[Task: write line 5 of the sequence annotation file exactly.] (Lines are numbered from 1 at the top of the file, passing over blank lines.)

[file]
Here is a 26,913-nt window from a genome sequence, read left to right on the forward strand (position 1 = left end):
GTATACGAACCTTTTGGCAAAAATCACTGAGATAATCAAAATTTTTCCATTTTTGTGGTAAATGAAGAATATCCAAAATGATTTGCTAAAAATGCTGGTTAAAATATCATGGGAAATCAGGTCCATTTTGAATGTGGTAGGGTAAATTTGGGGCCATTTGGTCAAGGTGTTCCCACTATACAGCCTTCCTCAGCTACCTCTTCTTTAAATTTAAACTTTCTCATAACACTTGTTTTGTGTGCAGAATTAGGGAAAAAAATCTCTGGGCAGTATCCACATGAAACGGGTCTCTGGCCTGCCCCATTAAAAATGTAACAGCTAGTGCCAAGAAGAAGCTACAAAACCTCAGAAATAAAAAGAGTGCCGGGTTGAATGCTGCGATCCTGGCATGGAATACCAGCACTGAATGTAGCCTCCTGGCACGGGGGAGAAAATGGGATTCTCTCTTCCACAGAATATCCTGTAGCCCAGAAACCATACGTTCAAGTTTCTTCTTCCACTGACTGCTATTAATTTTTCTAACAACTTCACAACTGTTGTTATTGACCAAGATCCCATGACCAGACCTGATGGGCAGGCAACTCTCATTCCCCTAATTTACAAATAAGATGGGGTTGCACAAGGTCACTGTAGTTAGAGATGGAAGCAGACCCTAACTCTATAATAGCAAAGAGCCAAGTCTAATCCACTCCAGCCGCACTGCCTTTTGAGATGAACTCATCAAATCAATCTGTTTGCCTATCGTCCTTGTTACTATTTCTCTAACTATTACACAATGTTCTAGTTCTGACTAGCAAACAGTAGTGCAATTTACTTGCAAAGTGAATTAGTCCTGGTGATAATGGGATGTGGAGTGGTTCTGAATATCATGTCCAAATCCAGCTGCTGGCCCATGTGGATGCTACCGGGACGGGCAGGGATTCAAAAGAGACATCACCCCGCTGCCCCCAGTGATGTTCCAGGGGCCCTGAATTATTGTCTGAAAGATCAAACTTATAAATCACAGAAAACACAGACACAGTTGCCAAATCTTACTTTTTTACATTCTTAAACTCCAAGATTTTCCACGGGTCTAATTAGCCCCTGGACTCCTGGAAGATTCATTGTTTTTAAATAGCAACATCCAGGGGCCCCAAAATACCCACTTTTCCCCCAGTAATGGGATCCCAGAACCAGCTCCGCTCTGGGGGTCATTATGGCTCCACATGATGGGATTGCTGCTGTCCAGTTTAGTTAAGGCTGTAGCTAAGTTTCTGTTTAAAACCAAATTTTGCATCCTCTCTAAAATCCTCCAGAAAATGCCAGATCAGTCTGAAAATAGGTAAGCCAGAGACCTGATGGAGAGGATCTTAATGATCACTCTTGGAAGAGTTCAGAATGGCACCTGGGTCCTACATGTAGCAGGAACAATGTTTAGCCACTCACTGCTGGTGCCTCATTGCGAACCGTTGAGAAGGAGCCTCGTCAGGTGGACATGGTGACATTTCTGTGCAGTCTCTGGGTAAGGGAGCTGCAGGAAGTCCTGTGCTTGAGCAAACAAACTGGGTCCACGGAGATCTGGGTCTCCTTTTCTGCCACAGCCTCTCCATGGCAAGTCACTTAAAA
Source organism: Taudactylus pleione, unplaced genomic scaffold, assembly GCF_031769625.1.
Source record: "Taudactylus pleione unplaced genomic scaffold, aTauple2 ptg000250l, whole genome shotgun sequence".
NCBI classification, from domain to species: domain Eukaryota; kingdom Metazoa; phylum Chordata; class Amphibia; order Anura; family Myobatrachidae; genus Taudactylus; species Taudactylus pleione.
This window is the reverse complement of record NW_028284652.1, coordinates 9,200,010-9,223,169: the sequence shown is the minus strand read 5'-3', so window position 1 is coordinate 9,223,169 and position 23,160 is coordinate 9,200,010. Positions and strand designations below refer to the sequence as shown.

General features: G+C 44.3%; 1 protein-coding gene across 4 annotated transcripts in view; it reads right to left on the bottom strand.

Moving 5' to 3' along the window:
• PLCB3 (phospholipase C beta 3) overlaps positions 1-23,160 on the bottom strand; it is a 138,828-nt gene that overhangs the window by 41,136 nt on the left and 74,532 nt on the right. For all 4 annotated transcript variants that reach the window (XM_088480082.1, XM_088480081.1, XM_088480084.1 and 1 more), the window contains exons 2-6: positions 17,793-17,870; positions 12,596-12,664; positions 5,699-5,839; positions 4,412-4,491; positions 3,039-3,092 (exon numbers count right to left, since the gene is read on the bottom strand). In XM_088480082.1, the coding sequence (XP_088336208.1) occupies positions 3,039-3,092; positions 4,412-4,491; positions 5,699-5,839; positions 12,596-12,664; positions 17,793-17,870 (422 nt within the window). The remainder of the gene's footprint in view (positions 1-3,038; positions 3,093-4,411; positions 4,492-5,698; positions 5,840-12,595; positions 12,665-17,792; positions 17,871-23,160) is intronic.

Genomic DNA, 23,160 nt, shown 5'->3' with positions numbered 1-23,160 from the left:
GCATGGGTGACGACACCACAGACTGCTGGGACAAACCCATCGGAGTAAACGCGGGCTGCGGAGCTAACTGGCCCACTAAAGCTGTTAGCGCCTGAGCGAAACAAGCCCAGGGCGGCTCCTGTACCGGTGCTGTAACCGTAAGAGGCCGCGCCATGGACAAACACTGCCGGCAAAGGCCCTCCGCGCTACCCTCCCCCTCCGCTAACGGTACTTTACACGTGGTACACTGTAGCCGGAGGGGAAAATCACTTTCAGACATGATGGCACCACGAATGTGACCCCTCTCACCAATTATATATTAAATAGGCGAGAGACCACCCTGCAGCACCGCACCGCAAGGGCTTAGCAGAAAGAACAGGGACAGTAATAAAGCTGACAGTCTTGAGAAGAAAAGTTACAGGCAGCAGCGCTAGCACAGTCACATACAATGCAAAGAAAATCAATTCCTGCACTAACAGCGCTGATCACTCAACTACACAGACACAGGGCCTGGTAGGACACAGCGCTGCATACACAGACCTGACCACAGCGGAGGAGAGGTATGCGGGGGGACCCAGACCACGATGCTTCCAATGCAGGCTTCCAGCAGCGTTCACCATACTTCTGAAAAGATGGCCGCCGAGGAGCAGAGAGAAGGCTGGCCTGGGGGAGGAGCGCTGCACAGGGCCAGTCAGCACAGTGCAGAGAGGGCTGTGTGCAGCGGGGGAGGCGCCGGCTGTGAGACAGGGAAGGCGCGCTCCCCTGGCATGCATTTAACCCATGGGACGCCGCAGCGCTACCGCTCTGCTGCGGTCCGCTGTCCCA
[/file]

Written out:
NCBI classification, from domain to species: domain Eukaryota; kingdom Metazoa; phylum Chordata; class Amphibia; order Anura; family Myobatrachidae; genus Taudactylus; species Taudactylus pleione.